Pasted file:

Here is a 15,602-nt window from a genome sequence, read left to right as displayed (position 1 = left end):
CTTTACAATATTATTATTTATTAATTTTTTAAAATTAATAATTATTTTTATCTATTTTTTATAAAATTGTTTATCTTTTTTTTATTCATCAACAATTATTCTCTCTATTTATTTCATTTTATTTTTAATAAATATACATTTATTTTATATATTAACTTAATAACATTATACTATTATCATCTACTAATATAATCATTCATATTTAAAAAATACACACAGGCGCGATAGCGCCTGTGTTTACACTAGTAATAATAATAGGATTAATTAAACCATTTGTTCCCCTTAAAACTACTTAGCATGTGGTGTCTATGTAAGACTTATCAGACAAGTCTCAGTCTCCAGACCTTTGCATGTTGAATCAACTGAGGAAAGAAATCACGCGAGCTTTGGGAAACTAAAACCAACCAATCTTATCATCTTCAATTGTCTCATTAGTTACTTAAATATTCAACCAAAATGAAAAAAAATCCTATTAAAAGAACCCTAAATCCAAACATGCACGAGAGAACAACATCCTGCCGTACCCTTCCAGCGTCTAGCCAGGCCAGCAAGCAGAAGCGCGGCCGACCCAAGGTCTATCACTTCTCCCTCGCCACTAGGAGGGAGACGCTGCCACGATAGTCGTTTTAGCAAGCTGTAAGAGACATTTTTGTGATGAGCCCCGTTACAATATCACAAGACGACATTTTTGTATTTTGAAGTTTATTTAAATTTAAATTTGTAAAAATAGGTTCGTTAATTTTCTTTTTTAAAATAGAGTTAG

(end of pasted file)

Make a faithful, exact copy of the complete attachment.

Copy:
Here is a 15,602-nt window from a genome sequence, read left to right as displayed (position 1 = left end):
CTTTACAATATTATTATTTATTAATTTTTTAAAATTAATAATTATTTTTATCTATTTTTTATAAAATTGTTTATCTTTTTTTTATTCATCAACAATTATTCTCTCTATTTATTTCATTTTATTTTTAATAAATATACATTTATTTTATATATTAACTTAATAACATTATACTATTATCATCTACTAATATAATCATTCATATTTAAAAAATACACACAGGCGCGATAGCGCCTGTGTTTACACTAGTAATAATAATAGGATTAATTAAACCATTTGTTCCCCTTAAAACTACTTAGCATGTGGTGTCTATGTAAGACTTATCAGACAAGTCTCAGTCTCCAGACCTTTGCATGTTGAATCAACTGAGGAAAGAAATCACGCGAGCTTTGGGAAACTAAAACCAACCAATCTTATCATCTTCAATTGTCTCATTAGTTACTTAAATATTCAACCAAAATGAAAAAAAATCCTATTAAAAGAACCCTAAATCCAAACATGCACGAGAGAACAACATCCTGCCGTACCCTTCCAGCGTCTAGCCAGGCCAGCAAGCAGAAGCGCGGCCGACCCAAGGTCTATCACTTCTCCCTCGCCACTAGGAGGGAGACGCTGCCACGATAGTCGTTTTAGCAAGCTGTAAGAGACATTTTTGTGATGAGCCCCGTTACAATATCACAAGACGACATTTTTGTATTTTGAAGTTTATTTAAATTTAAATTTGTAAAAATAGGTTCGTTAATTTTCTTTTTTAAAATAGAGTTAG